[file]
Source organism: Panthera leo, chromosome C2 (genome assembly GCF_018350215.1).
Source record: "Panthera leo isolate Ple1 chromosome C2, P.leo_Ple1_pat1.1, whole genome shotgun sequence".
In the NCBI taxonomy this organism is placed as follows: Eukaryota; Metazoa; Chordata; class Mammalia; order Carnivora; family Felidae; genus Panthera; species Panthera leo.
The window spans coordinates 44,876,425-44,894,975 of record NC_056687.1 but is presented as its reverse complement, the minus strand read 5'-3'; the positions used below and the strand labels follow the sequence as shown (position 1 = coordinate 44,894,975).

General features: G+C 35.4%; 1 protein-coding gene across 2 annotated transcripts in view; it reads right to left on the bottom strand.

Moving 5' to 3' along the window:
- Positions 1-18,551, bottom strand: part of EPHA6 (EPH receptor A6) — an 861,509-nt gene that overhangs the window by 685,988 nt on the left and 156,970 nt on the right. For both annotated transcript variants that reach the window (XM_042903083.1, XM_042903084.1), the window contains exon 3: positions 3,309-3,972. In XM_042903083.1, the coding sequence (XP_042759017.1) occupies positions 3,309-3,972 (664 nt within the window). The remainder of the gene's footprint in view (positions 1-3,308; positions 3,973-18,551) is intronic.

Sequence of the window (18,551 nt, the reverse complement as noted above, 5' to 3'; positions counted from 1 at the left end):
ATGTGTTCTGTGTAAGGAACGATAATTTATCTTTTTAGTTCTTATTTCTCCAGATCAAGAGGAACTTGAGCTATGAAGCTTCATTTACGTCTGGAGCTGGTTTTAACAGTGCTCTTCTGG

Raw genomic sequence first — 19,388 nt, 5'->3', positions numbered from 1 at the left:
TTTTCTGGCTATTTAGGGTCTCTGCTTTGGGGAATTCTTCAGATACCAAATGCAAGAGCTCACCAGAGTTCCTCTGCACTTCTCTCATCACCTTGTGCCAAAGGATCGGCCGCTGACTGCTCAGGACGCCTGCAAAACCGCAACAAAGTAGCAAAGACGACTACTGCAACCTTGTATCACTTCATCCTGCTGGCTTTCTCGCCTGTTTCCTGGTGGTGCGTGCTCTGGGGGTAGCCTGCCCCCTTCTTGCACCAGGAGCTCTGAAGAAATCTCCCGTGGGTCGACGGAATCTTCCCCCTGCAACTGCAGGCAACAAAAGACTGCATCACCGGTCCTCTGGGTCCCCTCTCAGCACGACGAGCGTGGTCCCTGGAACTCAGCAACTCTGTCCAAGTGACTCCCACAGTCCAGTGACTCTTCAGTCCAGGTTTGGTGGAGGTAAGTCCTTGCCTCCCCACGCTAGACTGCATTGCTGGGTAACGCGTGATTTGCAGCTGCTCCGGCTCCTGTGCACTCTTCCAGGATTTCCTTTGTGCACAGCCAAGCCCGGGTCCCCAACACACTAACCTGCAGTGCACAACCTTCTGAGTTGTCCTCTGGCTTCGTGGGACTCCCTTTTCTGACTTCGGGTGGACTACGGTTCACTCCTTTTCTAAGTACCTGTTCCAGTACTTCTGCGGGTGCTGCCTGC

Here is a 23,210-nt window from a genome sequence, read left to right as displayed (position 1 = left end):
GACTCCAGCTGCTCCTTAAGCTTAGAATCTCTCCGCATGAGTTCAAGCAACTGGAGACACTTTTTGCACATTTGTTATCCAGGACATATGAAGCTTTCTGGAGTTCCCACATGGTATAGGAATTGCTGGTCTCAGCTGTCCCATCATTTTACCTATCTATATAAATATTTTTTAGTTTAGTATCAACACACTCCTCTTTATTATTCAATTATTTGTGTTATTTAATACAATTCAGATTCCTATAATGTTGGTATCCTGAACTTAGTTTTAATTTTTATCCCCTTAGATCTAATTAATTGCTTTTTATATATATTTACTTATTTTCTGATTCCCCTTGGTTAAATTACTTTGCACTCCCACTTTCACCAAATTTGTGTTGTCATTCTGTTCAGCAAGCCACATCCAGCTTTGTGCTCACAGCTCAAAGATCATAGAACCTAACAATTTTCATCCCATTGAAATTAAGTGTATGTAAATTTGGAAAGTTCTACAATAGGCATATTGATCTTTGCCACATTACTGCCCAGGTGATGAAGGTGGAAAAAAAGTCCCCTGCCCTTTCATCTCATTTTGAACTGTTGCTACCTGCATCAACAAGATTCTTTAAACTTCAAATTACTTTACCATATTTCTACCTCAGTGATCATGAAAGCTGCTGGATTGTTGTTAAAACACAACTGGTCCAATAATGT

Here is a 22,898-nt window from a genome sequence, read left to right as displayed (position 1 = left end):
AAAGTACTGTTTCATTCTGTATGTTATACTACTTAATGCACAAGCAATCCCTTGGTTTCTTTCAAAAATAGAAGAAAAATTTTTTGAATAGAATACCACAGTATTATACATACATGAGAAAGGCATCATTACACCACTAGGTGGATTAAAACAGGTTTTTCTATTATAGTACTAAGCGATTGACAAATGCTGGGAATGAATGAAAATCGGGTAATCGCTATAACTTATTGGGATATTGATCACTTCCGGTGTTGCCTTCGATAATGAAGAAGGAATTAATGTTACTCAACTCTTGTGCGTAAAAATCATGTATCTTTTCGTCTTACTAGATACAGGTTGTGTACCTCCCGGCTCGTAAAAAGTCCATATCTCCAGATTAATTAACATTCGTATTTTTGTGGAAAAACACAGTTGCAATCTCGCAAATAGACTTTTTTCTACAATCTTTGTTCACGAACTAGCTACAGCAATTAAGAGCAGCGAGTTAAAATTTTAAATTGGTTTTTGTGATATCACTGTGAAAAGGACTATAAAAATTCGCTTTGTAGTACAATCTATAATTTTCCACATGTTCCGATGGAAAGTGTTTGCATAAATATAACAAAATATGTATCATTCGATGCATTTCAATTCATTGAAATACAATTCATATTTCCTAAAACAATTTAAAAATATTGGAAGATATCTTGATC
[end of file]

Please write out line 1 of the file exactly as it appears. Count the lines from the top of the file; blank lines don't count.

Source organism: Panthera leo, chromosome C2 (genome assembly GCF_018350215.1).